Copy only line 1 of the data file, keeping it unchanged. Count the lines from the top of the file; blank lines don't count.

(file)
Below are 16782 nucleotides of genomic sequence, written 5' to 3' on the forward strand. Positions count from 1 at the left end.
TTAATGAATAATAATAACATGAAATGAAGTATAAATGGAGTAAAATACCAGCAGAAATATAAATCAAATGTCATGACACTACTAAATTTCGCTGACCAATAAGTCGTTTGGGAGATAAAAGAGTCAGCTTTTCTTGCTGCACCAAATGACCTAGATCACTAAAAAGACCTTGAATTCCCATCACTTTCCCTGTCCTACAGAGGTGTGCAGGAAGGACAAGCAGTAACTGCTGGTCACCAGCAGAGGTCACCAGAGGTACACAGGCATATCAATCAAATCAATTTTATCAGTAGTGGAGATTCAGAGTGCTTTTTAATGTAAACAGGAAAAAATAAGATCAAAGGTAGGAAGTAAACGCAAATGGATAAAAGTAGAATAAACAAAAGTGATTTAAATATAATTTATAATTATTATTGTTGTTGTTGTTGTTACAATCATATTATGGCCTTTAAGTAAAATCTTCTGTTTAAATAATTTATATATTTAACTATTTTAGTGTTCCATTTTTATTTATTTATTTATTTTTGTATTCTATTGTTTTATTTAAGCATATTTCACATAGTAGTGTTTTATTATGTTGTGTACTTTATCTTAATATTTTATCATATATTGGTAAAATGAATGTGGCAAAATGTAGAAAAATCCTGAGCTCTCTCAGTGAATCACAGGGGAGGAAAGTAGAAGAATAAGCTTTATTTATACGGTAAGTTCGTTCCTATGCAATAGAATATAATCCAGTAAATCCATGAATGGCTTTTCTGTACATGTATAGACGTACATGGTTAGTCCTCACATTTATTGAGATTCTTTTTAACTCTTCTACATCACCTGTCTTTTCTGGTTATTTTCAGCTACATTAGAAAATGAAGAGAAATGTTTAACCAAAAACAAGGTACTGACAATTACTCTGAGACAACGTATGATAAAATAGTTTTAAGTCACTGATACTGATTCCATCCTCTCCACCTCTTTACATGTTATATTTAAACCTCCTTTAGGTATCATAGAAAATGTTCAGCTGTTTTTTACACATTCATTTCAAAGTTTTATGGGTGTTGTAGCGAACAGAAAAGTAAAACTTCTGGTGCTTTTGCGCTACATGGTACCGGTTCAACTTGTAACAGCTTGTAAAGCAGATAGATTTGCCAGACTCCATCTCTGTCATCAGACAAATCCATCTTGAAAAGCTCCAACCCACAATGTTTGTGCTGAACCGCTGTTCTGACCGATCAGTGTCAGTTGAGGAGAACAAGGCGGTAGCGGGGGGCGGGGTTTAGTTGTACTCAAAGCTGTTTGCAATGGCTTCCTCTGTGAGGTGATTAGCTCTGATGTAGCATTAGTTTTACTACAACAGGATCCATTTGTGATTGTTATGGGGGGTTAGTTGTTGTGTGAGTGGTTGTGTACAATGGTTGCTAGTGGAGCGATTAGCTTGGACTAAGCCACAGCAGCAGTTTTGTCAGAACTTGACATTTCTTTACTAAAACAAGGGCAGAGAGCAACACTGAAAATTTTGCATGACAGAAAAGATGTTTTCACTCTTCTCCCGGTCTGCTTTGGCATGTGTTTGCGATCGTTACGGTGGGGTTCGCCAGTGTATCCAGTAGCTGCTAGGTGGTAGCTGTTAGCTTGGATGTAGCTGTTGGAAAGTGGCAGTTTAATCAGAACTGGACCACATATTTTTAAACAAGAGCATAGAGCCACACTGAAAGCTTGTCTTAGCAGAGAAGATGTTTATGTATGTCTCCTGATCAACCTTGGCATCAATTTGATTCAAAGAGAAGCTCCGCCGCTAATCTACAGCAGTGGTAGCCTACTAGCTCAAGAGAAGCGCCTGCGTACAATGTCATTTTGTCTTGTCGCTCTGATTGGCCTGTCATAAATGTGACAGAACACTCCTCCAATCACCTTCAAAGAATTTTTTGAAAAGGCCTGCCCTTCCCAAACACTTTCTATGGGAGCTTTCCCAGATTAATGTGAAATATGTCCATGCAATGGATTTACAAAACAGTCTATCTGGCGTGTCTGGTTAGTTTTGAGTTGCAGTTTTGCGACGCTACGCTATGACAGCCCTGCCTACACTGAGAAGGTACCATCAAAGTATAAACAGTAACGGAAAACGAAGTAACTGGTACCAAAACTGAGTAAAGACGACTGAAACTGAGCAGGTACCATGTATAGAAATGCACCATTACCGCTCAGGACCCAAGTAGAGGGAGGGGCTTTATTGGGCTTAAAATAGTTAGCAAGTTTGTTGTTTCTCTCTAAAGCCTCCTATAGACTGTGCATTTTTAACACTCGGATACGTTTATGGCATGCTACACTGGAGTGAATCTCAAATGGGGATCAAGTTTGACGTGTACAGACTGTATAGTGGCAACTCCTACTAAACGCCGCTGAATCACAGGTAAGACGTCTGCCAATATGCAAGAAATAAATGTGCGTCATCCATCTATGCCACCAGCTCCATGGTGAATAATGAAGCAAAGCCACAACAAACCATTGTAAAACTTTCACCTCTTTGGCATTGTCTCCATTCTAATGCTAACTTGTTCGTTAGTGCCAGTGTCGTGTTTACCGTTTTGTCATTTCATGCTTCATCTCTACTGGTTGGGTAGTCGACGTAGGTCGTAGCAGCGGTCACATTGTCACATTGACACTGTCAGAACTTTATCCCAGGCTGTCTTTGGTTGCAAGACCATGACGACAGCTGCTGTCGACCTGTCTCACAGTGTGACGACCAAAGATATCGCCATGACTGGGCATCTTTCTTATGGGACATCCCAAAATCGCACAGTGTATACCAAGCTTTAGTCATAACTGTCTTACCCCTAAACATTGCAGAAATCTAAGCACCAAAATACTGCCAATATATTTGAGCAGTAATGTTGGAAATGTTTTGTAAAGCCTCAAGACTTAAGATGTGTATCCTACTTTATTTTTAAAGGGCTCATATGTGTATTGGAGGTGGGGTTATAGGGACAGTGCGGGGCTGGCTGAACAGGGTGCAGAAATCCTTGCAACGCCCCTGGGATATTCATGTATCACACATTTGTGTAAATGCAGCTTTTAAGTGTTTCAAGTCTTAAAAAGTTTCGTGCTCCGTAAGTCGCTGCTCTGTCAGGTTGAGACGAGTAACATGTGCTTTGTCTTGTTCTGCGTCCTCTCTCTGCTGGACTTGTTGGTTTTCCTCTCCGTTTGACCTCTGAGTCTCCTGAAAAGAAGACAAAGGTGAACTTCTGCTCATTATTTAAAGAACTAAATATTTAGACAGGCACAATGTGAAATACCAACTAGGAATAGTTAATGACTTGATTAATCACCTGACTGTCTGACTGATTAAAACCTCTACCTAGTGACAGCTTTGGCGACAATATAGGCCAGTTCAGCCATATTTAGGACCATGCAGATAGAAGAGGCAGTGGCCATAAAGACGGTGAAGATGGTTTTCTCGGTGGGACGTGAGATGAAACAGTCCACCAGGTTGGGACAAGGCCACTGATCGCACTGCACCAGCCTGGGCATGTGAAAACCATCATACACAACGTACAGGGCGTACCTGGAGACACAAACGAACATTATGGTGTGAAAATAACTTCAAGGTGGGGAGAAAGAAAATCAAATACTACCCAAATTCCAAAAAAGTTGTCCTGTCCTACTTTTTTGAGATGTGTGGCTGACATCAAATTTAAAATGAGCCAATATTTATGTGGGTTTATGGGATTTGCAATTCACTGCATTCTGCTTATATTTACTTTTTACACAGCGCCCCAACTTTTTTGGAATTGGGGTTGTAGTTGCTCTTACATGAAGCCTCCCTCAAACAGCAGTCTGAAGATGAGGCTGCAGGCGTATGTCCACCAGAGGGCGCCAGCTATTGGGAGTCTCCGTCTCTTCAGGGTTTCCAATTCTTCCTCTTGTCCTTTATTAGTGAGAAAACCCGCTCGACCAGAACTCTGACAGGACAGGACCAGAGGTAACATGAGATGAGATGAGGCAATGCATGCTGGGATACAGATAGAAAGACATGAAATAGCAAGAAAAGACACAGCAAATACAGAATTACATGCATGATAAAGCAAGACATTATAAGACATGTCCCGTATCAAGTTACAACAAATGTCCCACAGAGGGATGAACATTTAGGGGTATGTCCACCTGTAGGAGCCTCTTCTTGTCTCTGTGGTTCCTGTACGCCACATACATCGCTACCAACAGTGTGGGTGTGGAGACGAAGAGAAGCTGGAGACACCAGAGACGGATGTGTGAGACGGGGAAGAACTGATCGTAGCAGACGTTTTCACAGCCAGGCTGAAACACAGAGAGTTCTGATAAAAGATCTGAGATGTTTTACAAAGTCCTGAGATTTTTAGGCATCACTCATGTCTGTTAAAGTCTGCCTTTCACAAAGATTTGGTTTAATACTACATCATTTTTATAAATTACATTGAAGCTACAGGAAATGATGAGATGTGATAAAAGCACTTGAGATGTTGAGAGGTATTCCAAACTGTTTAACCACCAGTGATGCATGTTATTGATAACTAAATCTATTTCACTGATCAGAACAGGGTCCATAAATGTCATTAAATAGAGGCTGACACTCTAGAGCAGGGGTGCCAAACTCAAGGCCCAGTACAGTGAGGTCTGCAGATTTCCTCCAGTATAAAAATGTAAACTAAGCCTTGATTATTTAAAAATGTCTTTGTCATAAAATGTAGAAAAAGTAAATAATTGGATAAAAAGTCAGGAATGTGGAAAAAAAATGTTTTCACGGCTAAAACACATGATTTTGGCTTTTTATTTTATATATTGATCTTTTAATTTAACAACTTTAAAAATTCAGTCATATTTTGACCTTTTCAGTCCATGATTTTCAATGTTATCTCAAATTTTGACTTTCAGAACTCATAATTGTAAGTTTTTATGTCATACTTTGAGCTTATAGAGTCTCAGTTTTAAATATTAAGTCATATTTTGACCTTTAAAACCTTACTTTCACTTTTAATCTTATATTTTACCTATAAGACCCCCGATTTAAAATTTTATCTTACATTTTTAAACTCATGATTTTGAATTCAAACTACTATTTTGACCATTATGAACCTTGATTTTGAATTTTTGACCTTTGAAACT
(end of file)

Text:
Below are 16782 nucleotides of genomic sequence, written 5' to 3' on the forward strand. Positions count from 1 at the left end.